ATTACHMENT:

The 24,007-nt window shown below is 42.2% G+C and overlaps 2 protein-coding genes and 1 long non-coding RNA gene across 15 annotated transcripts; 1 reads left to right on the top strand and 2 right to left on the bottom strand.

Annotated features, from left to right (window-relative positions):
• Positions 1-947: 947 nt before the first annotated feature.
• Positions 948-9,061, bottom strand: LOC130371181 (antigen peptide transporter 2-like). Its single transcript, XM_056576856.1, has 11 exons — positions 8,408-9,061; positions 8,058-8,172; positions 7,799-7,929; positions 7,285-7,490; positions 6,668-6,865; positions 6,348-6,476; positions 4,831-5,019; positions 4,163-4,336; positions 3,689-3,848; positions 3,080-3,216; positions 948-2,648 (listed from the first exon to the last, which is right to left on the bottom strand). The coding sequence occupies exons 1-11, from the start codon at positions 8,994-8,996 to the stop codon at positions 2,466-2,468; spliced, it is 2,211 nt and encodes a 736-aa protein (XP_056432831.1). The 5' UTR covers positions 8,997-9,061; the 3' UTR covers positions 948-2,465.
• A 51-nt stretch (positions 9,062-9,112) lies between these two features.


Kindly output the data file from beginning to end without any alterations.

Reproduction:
The 24,007-nt window shown below is 42.2% G+C and overlaps 2 protein-coding genes and 1 long non-coding RNA gene across 15 annotated transcripts; 1 reads left to right on the top strand and 2 right to left on the bottom strand.

Annotated features, from left to right (window-relative positions):
• Positions 1-947: 947 nt before the first annotated feature.
• Positions 948-9,061, bottom strand: LOC130371181 (antigen peptide transporter 2-like). Its single transcript, XM_056576856.1, has 11 exons — positions 8,408-9,061; positions 8,058-8,172; positions 7,799-7,929; positions 7,285-7,490; positions 6,668-6,865; positions 6,348-6,476; positions 4,831-5,019; positions 4,163-4,336; positions 3,689-3,848; positions 3,080-3,216; positions 948-2,648 (listed from the first exon to the last, which is right to left on the bottom strand). The coding sequence occupies exons 1-11, from the start codon at positions 8,994-8,996 to the stop codon at positions 2,466-2,468; spliced, it is 2,211 nt and encodes a 736-aa protein (XP_056432831.1). The 5' UTR covers positions 8,997-9,061; the 3' UTR covers positions 948-2,465.
• A 51-nt stretch (positions 9,062-9,112) lies between these two features.